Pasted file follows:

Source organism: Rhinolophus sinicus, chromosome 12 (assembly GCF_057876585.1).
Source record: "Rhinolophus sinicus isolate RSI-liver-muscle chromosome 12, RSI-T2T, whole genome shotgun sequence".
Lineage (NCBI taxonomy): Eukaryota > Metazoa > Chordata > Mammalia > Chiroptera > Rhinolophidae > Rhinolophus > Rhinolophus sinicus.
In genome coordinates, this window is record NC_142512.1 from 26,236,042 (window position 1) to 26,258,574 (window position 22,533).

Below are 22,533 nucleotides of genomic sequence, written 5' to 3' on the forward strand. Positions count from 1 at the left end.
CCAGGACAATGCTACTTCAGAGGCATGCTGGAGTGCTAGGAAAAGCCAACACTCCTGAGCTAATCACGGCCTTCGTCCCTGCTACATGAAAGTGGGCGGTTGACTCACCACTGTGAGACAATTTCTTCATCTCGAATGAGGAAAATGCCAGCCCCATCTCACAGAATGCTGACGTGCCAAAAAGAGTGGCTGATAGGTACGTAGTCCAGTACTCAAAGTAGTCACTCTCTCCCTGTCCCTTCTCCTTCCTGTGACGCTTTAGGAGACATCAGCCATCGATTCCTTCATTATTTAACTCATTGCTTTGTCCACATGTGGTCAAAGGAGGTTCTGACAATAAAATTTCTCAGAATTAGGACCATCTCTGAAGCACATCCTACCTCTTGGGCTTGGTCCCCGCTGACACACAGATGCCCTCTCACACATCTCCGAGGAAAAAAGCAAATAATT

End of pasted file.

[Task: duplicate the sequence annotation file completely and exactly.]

Source organism: Rhinolophus sinicus, chromosome 12 (assembly GCF_057876585.1).
Source record: "Rhinolophus sinicus isolate RSI-liver-muscle chromosome 12, RSI-T2T, whole genome shotgun sequence".
Lineage (NCBI taxonomy): Eukaryota > Metazoa > Chordata > Mammalia > Chiroptera > Rhinolophidae > Rhinolophus > Rhinolophus sinicus.
In genome coordinates, this window is record NC_142512.1 from 26,236,042 (window position 1) to 26,258,574 (window position 22,533).

Below are 22,533 nucleotides of genomic sequence, written 5' to 3' on the forward strand. Positions count from 1 at the left end.
CCAGGACAATGCTACTTCAGAGGCATGCTGGAGTGCTAGGAAAAGCCAACACTCCTGAGCTAATCACGGCCTTCGTCCCTGCTACATGAAAGTGGGCGGTTGACTCACCACTGTGAGACAATTTCTTCATCTCGAATGAGGAAAATGCCAGCCCCATCTCACAGAATGCTGACGTGCCAAAAAGAGTGGCTGATAGGTACGTAGTCCAGTACTCAAAGTAGTCACTCTCTCCCTGTCCCTTCTCCTTCCTGTGACGCTTTAGGAGACATCAGCCATCGATTCCTTCATTATTTAACTCATTGCTTTGTCCACATGTGGTCAAAGGAGGTTCTGACAATAAAATTTCTCAGAATTAGGACCATCTCTGAAGCACATCCTACCTCTTGGGCTTGGTCCCCGCTGACACACAGATGCCCTCTCACACATCTCCGAGGAAAAAAGCAAATAATT